A star performer for Portugal at the 2010 FIFA World Cup, Eduardo will be on the bench on Saturday but warns that, with or without him, they can go further at UEFA EURO 2012.
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Barring any last-minute injury to Rui Patrício, Eduardo will have to make do with a place on the bench for Portugal's UEFA EURO 2012 opener against Germany. But if woe does betide the No1, Paulo Bento's side could not hope for a more solid replacement.
The people from Portugal's north-eastern state of Tras-os-Montes are hewn from the toughest of rocks. Isolated from the rest of the country by the jagged escarpment of the foreboding Serra do Marao, they do things their own way. Their industry is a source of renown and admiration as they make the most of an at-times bleak environment; endearingly enduring. On Saturday, a sizeable chunk of Transmontana granite will arrive at the Arena Lviv in the shape of Eduardo.
The Portugal goalkeeper hails from Mirandela, a town where the edges have been softened by the snaking Tua river and a famous cuisine – but he is unmistakably Transmontano. Standing at 1.90m and similarly wide, the hero in the side's run to the 2010 FIFA World Cup round of 16 offers his hand kindly as he arrives for an interview, then unintentionally crushes it. Germany's strikers must fear similar treatment from Portugal as Group B gets under way. "I think," he warned, "that the team are ready and capable of having an even better EURO [than the World Cup]."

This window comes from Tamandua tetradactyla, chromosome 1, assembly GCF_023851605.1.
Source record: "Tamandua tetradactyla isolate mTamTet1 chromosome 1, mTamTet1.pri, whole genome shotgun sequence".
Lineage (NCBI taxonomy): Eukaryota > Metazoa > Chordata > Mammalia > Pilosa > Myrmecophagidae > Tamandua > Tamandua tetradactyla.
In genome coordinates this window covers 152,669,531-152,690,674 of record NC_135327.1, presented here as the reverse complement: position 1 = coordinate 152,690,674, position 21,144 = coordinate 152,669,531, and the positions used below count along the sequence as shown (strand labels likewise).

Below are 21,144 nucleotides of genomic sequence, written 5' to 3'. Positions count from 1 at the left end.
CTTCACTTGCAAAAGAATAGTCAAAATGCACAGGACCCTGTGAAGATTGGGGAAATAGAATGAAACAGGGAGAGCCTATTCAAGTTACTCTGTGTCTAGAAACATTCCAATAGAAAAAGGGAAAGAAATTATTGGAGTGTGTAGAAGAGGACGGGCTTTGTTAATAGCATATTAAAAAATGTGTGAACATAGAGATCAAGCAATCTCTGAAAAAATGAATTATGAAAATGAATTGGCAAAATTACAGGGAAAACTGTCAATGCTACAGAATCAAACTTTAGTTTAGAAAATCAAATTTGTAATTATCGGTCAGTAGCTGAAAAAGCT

Getting off on the right note will be crucial. "We know the first match is very important; a victory would lift the team and maybe keep us calmer, but if we lose we will have to risk more [going forward]," he added. "Germany have many strong points. They have excellent players, they are strong in transition, they are quite compact – but we aren't worried about that. They are quite technical but we are too, and we will try to overcome them with our own quality."
Portugal have no shortage of that, but Cristiano Ronaldo has more than most. Will this be his tournament? "We hope so," Eduardo fires back. "We hope he will be at the level we are accustomed to seeing him at, but we hope the same is true of the rest of the team because he can't do it alone. We have to be focused, to give our all and be determined. We also have good players which Germany will certainly know. We are capable of unbalancing Germany, too."
As he departed with great authority, few in the room doubted it – though this reporter was more concerned with his throbbing hand.